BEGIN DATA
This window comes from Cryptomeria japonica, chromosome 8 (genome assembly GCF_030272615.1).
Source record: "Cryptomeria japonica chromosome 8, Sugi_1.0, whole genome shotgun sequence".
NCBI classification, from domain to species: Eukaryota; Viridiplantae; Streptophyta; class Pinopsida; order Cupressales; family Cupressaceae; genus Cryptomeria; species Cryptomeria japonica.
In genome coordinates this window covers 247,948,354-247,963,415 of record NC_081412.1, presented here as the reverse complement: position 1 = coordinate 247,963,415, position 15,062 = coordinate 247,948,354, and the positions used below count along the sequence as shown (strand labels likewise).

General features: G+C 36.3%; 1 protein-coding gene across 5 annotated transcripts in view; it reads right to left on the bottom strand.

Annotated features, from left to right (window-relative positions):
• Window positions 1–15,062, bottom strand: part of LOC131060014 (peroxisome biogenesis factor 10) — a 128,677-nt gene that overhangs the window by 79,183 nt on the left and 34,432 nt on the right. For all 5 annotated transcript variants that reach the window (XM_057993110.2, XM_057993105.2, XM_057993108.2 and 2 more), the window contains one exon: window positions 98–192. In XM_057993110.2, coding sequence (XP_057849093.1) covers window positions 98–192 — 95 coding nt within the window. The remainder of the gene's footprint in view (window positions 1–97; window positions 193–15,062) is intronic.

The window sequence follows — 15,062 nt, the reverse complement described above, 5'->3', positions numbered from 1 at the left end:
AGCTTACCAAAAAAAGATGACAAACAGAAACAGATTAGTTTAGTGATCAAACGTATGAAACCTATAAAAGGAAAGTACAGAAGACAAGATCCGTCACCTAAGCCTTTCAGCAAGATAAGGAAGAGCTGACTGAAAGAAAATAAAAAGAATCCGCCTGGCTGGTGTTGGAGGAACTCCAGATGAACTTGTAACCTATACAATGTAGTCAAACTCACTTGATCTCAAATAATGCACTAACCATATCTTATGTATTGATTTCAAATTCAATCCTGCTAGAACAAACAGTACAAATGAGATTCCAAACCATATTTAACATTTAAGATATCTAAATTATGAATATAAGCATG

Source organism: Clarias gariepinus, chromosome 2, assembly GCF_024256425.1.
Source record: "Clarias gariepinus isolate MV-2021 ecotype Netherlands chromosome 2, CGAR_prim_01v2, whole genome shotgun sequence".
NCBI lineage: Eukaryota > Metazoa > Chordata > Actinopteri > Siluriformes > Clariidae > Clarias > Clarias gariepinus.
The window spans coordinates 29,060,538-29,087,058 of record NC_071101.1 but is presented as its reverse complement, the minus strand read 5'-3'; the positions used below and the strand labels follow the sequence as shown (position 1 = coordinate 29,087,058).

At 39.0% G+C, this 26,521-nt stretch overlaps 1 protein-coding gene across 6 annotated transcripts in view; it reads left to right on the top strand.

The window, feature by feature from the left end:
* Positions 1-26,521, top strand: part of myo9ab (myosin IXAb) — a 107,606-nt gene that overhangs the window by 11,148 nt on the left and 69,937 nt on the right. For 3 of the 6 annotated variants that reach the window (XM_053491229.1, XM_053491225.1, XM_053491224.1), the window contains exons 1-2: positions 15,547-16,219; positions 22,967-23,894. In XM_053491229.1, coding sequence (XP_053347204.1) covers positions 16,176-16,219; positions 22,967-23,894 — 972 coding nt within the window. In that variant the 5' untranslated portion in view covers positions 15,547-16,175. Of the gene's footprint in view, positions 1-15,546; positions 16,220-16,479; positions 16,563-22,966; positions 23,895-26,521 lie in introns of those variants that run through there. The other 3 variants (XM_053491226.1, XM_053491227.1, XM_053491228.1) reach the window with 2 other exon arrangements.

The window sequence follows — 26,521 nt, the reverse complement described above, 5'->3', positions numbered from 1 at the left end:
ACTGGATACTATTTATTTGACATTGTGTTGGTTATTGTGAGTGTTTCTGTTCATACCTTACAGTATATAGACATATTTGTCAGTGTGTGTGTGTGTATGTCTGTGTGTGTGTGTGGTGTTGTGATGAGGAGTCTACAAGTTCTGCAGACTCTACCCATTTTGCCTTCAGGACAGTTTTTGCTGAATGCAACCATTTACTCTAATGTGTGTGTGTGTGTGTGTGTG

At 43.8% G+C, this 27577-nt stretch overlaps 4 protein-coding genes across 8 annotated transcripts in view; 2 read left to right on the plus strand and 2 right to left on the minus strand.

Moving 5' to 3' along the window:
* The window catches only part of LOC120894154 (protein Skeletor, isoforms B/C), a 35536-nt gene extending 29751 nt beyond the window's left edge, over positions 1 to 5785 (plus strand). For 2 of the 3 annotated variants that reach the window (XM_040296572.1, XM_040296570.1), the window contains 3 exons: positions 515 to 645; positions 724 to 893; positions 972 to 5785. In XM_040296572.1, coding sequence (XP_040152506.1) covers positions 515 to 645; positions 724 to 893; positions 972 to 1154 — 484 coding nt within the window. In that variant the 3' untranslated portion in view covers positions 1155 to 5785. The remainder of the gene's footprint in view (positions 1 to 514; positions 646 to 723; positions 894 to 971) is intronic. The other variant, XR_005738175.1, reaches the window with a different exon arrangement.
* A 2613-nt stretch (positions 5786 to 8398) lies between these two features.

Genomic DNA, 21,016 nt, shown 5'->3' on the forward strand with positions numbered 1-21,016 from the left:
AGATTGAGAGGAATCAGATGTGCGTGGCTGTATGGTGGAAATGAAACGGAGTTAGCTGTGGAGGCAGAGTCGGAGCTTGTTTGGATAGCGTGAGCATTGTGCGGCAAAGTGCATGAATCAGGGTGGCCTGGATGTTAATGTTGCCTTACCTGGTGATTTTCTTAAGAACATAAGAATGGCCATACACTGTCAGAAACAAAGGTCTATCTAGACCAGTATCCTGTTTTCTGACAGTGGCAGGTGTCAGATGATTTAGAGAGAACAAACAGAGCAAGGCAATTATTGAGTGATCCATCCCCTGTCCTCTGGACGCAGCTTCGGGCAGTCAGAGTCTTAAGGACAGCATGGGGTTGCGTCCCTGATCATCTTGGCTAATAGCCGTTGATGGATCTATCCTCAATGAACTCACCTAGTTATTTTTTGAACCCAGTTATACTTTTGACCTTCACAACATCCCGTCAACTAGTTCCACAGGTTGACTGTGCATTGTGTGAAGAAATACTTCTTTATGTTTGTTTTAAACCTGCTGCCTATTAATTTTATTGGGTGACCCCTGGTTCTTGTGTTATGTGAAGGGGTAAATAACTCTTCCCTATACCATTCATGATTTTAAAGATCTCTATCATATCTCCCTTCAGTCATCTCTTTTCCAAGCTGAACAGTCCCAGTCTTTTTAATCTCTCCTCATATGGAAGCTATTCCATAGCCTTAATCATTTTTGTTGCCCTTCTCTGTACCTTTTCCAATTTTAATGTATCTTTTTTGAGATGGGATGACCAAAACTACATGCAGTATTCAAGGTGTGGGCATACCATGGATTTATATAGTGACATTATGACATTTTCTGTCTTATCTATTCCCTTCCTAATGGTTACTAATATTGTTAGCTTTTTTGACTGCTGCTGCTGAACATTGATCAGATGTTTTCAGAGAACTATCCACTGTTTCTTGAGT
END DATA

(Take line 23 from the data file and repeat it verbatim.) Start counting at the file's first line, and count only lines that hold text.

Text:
Genomic DNA, 21,016 nt, shown 5'->3' on the forward strand with positions numbered 1-21,016 from the left: